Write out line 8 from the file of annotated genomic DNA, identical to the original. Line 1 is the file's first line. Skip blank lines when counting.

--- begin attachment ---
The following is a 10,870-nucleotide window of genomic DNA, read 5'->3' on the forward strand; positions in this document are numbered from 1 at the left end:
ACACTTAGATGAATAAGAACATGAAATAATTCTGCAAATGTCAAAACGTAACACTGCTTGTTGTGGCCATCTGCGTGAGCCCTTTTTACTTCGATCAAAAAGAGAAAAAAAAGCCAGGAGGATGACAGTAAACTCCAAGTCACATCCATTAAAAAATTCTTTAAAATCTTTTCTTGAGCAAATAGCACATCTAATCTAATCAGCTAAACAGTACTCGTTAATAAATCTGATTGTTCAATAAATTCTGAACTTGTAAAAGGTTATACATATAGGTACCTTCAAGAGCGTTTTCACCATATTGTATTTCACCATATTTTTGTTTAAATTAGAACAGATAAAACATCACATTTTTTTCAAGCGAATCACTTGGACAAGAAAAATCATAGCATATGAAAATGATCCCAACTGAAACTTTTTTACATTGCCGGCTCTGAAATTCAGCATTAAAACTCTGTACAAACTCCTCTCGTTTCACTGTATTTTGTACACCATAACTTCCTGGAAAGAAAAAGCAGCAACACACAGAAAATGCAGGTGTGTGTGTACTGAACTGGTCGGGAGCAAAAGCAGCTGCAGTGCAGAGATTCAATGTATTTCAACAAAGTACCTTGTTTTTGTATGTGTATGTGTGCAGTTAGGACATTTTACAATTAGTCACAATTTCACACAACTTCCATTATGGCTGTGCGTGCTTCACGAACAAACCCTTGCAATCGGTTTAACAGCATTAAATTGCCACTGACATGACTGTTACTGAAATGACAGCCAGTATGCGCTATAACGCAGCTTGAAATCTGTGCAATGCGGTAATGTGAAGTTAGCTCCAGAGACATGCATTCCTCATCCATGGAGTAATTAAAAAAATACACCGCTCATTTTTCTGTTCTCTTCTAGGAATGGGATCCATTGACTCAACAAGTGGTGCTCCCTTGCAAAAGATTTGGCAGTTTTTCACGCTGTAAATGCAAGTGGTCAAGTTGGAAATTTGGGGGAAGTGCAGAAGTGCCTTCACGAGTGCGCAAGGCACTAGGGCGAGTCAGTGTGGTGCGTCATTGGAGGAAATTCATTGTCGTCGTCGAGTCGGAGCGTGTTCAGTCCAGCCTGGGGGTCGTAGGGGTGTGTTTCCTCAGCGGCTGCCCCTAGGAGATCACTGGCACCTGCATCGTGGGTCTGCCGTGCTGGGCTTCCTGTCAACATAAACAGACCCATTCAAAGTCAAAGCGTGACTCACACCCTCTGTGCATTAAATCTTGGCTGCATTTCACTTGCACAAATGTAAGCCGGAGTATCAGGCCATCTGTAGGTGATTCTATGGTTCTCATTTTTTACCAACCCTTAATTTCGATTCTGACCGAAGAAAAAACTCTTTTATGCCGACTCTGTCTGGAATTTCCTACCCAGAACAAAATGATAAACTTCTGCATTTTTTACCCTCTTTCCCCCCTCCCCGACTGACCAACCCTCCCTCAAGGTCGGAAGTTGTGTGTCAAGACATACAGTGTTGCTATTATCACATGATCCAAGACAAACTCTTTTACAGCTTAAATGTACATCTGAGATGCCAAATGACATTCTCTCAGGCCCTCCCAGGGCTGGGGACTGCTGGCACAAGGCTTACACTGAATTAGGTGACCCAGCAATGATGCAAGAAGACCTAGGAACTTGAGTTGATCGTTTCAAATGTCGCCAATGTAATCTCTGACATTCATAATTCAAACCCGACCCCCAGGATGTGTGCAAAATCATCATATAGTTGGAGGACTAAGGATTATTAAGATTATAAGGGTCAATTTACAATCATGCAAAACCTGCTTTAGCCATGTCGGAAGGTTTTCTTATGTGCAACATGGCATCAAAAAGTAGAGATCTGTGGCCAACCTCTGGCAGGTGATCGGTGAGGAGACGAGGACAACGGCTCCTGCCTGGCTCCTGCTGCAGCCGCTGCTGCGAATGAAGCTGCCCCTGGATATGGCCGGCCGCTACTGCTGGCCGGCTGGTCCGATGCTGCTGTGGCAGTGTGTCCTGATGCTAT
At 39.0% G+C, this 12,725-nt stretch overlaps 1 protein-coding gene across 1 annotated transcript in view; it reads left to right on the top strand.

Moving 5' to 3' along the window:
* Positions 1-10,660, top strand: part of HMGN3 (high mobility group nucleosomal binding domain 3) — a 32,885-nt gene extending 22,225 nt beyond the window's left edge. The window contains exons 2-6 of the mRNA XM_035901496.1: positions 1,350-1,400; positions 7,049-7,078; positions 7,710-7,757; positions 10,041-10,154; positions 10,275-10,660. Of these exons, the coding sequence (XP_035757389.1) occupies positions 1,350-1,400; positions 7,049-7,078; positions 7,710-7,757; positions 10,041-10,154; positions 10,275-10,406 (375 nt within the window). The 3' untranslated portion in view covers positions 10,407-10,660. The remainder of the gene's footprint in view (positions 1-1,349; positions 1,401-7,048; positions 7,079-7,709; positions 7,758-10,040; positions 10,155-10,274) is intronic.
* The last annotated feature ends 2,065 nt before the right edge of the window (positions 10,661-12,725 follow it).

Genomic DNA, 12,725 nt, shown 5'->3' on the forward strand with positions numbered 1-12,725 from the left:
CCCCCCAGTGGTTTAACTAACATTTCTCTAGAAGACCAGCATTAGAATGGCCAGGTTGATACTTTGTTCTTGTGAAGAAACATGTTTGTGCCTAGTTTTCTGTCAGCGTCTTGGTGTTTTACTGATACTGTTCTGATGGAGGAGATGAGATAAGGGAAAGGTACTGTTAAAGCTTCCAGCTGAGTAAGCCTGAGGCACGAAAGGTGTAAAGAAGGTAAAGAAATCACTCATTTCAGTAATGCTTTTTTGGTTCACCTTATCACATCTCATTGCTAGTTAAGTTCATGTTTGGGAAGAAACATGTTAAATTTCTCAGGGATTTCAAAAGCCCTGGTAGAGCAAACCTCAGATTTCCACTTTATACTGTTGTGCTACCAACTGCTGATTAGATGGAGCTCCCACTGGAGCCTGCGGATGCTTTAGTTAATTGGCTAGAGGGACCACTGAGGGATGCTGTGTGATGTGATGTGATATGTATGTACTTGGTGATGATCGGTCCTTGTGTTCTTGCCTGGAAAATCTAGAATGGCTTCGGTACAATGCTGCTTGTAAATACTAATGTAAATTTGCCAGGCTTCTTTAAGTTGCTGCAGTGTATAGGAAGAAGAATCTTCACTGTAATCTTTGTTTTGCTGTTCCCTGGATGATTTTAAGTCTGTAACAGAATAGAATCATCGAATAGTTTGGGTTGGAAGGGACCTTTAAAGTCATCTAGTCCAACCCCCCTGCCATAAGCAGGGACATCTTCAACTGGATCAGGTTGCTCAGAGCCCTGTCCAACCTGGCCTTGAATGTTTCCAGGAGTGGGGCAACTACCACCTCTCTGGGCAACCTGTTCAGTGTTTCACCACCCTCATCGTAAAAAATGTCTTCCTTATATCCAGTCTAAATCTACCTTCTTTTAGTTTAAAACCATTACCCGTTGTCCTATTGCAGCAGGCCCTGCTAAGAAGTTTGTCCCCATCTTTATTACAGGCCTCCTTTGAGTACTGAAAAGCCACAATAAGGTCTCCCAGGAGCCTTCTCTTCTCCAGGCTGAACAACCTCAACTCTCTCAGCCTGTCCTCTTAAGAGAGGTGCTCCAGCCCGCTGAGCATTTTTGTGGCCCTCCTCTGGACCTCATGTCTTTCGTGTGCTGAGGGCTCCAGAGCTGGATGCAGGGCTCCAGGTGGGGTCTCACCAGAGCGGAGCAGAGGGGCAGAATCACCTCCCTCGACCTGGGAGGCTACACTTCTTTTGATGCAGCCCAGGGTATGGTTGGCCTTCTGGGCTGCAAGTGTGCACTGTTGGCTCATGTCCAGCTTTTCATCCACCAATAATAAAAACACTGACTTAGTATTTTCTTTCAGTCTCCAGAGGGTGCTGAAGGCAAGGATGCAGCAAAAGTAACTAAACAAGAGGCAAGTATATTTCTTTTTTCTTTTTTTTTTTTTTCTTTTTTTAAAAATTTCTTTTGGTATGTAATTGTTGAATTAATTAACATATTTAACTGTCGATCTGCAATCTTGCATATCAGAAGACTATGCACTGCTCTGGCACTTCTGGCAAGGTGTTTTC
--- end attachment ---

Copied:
CCCCCCAGTGGTTTAACTAACATTTCTCTAGAAGACCAGCATTAGAATGGCCAGGTTGATACTTTGTTCTTGTGAAGAAACATGTTTGTGCCTAGTTTTCTGTCAGCGTCTTGGTGTTTTACTGATACTGTTCTGATGGAGGAGATGAGATAAGGGAAAGGTACTGTTAAAGCTTCCAGCTGAGTAAGCCTGAGGCACGAAAGGTGTAAAGAAGGTAAAGAAATCACTCATTTCAGTAATGCTTTTTTGGTTCACCTTATCACATCTCATTGCTAGTTAAGTTCATGTTTGGGAAGAAACATGTTAAATTTCTCAGGGATTTCAAAAGCCCTGGTAGAGCAAACCTCAGATTTCCACTTTATACTGTTGTGCTACCAACTGCTGATTAGATGGAGCTCCCACTGGAGCCTGCGGATGCTTTAGTTAATTGGCTAGAGGGACCACTGAGGGATGCTGTGTGATGTGATGTGATATGTATGTACTTGGTGATGATCGGTCCTTGTGTTCTTGCCTGGAAAATCTAGAATGGCTTCGGTACAATGCTGCTTGTAAATACTAATGTAAATTTGCCAGGCTTCTTTAAGTTGCTGCAGTGTATAGGAAGAAGAATCTTCACTGTAATCTTTGTTTTGCTGTTCCCTGGATGATTTTAAGTCTGTAACAGAATAGAATCATCGAATAGTTTGGGTTGGAAGGGACCTTTAAAGTCATCTAGTCCAACCCCCCTGCCATAAGCAGGGACATCTTCAACTGGATCAGGTTGCTCAGAGCCCTGTCCAACCTGGCCTTGAATGTTTCCAGGAGTGGGGCAACTACCACCTCTCTGGGCAACCTGTTCAGTGTTTCACCACCCTCATCGTAAAAAATGTCTTCCTTATATCCAGTCTAAATCTACCTTCTTTTAGTTTAAAACCATTACCCGTTGTCCTATTGCAGCAGGCCCTGCTAAGAAGTTTGTCCCCATCTTTATTACAGGCCTCCTTTGAGTACTGAAAAGCCACAATAAGGTCTCCCAGGAGCCTTCTCTTCTCCAGGCTGAACAACCTCAACTCTCTCAGCCTGTCCTCTTAAGAGAGGTGCTCCAGCCCGCTGAGCATTTTTGTGGCCCTCCTCTGGACCTCATGTCTTTCGTGTGCTGAGGGCTCCAGAGCTGGATGCAGGGCTCCAGGTGGGGTCTCACCAGAGCGGAGCAGAGGGGCAGAATCACCTCCCTCGACCTGGGAGGCTACACTTCTTTTGATGCAGCCCAGGGTATGGTTGGCCTTCTGGGCTGCAAGTGTGCACTGTTGGCTCATGTCCAGCTTTTCATCCACCAATAATAAAAACACTGACTTAGTATTTTCTTTCAGTCTCCAGAGGGTGCTGAAGGCAAGGATGCAGCAAAAGTAACTAAACAAGAGGCAAGTATATTTCTTTTTTCTTTTTTTTTTTTTTCTTTTTTTAAAAATTTCTTTTGGTATGTAATTGTTGAATTAATTAACATATTTAACTGTCGATCTGCAATCTTGCATATCAGAAGACTATGCACTGCTCTGGCACTTCTGGCAAGGTGTTTTC